Finding Nemo (2003)
Pixar´s fifth computer-animated film is another gem, a deeply affecting, stunningly animated father-son fish story that that not only features the first onscreen Pixar dad, but actually focuses on the parent-child relationship rather than seeing the child in relation to some surrogate adult-figure such as Toy Story´s
Woody and Buzz or Monsters, Inc.´s
Mike and Sully.
Even more remarkably, papa clownfish Marlin (Albert Brooks) remains sympathetically and positively depicted even though young Nemo is reasonably frustrated by Marlin´s overprotectiveness, unlike, e.g., fellow undersea dad King Triton (The Little Mermaid
), who was basically a frustrating obstacle for Ariel to overcome.
Marlin´s overprotectiveness is actually quite understandable: In an early Bambi
-like tragedy, a predator devours Nemo´s mother and hundreds of his unhatched siblings, leaving even Nemo partly crippled. (Marlin and his mate´s lovingly protective concern for the clearly visible, embryonic fries in their translucent eggs is strikingly resonant for pro-life viewers.)
When Nemo´s willfulness results in his being snatched far away from his father, there seems no hope of their being reunited. As events unfold, though, Nemo comes to see his father in a whole new light, while Marlin learns to give Nemo room to grow and face his own challenges. Dare I admit I cried throughout the second half?
Content advisory: Animated high excitement and menace; parental separation theme. Could be frightening to sensitive youngsters.
Raiders of the Lost Ark (1982)
The good news: Raiders is finally on DVD, and in widescreen! The bad news: You can´t buy it alone. It comes in a four-pack with the two sequels (the dark, inferior Temple of Doom
and the enjoyable but flawed Last Crusade
) as well as a fourth disc of extras. It can, of course, be rented alone, and may become available for individual purchase in time.
Still the standard by which cliffhanger action-adventures are measured, Lucas and Spielberg´s hugely entertaining throwback to old matinee serial cliffhangers combines classic action set pieces, Harrison Ford at his swashbuckling best, Old Testament spirituality, and a satiric jab at Nazi anti-Semitism.
Daredevil archaeologist Indiana Jones is pitted against Nazi treasure hunters in a race to find the lost ark of the covenant, which Hitler superstitiously believes will give him the military indomitability of the ancient Israelites-Hitler apparently having missed 1 Samuel 4-6, in which the ark is captured by Philistines, who are subsequently plagued by boils and rats until they return it to the Israelites!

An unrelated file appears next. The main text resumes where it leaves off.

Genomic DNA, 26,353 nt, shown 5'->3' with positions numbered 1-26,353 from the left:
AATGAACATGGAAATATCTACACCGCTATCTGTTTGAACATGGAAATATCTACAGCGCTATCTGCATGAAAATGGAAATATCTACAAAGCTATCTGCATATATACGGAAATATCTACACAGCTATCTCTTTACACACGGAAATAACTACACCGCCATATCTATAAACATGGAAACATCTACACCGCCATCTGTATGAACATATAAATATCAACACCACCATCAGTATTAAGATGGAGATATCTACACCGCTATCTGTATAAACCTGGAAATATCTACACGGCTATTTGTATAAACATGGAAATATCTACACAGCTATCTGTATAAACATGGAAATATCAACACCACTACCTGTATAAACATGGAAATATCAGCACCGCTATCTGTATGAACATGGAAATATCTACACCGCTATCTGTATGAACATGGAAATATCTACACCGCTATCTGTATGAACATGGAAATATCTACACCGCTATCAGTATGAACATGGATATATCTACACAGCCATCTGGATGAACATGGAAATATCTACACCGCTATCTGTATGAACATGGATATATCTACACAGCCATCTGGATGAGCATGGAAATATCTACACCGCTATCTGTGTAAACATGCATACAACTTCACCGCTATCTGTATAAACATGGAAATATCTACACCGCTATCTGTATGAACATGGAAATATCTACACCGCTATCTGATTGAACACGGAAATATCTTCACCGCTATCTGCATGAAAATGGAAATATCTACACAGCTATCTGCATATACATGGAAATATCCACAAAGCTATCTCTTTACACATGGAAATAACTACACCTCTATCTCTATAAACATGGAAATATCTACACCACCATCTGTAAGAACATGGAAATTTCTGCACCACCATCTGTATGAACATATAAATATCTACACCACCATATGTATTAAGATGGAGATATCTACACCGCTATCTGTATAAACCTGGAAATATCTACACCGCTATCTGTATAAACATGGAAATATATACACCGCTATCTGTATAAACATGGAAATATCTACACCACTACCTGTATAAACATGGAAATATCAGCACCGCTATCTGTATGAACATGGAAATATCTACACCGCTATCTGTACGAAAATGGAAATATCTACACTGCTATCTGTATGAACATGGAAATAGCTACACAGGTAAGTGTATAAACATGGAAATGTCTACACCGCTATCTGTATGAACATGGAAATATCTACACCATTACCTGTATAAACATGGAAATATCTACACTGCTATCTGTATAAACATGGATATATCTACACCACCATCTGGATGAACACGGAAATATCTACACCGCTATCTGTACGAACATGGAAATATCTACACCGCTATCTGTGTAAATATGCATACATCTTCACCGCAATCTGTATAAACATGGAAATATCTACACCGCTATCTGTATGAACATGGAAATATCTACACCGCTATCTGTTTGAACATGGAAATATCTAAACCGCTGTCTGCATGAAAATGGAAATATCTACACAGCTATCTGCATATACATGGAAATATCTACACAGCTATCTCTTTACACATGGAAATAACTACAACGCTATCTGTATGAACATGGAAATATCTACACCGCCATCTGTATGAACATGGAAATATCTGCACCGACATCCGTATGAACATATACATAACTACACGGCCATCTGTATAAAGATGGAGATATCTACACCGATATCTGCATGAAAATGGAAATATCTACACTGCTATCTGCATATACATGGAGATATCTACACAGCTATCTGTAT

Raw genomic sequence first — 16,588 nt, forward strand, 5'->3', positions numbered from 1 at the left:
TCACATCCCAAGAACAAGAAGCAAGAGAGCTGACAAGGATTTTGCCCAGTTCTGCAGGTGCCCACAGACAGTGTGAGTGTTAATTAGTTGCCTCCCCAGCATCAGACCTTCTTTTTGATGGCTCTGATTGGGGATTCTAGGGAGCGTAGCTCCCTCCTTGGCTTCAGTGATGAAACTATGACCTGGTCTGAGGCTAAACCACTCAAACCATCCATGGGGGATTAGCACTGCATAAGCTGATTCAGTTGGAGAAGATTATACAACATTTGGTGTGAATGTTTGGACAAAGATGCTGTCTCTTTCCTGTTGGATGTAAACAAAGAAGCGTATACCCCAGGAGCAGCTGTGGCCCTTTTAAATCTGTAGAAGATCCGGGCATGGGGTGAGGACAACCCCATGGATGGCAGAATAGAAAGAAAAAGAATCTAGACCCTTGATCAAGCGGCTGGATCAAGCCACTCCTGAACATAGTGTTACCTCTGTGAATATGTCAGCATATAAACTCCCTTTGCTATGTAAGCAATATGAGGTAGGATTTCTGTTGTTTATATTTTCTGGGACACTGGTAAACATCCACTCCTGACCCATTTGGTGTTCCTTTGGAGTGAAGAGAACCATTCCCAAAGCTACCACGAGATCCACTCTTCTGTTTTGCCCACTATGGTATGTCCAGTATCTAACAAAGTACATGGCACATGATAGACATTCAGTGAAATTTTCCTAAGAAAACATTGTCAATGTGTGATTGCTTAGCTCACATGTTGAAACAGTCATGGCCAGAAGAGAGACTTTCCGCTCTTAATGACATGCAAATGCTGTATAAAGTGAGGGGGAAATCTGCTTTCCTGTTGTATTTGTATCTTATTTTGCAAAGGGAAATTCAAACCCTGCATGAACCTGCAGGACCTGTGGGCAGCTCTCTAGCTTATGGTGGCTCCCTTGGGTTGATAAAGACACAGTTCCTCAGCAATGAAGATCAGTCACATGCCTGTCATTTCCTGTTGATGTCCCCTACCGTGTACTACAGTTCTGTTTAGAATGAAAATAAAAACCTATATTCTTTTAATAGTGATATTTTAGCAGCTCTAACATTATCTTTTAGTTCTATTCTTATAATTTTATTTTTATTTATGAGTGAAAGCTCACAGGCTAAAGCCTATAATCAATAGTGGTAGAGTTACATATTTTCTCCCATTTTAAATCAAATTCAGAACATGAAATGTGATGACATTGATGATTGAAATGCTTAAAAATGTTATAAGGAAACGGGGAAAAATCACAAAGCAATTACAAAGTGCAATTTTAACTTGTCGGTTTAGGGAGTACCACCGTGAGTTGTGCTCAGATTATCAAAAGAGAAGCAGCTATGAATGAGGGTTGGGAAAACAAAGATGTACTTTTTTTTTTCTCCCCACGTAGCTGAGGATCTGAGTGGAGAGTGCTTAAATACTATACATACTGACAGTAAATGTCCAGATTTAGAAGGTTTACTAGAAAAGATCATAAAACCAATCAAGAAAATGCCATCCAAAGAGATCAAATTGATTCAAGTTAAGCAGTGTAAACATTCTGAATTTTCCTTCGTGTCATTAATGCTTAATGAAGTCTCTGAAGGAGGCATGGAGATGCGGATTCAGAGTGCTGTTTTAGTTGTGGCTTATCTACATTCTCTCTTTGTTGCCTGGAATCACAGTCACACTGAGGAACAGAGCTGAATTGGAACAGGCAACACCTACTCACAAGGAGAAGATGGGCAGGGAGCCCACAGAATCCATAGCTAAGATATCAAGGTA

Fortunately, the filmmakers know exactly what they´re doing, and-in contrast to Last Crusade
, which had no clue what to do with the Holy Grail-the ark itself satisfyingly provides Raiders´
numinous, spectacular finale.
Content advisory: Stylized action violence, mayhem, and menace; some drunkenness; limited profanity and crass language; some gruesome images.
Duck Soup (1933)
The greatest and funniest film from one of the cinema´s funniest acts, Duck Soup
is as absurdly nonsensical as comedy can be and still be about something. A satire of Fascism, Mussolini-style dictatorship, and the banality of war, the Marx Brothers´ masterpiece is best remembered for Groucho´s blistering throwaway witticisms, a classic broken-mirror scene with Harpo posing as Groucho´s reflection, and a surreal slapstick hat-switching sequence.
The premise involves Groucho as Rufus T. Firefly becoming dictator of Freedonia at the behest of dowager Mrs. Teasdale (Margaret Dumont, Groucho´s indefatigable foil), whose millions the ailing country badly needs. Groucho´s ideas for running the country consist largely of wooing Mrs. Teasdale in an effort to get the rest of her millions and insulting Trentino (Louis Calhern), the scheming ambassador of neighboring Sylvania. Trentino, meanwhile, hires Chico and Harpo as spies, and sends a sultry Mata Hari (Raquel Torres) to draw Groucho away from Mrs. Teasdale, hoping to marry her himself and gain control of Freedonia´s pocketbook.
A unique product of their era, the Marx Brothers combine silent-comedy slapstick with Groucho´s trademark verbal comedy ("If you can´t get a taxi, you can leave in a huff. If that´s too soon, you can leave in a minute and a huff"). Their goofiness doesn´t get any better than this.
Content advisory: Double entendre and mild innuendo; comic war scenes.
Steven Greydanus is a film critic for the National Catholic Register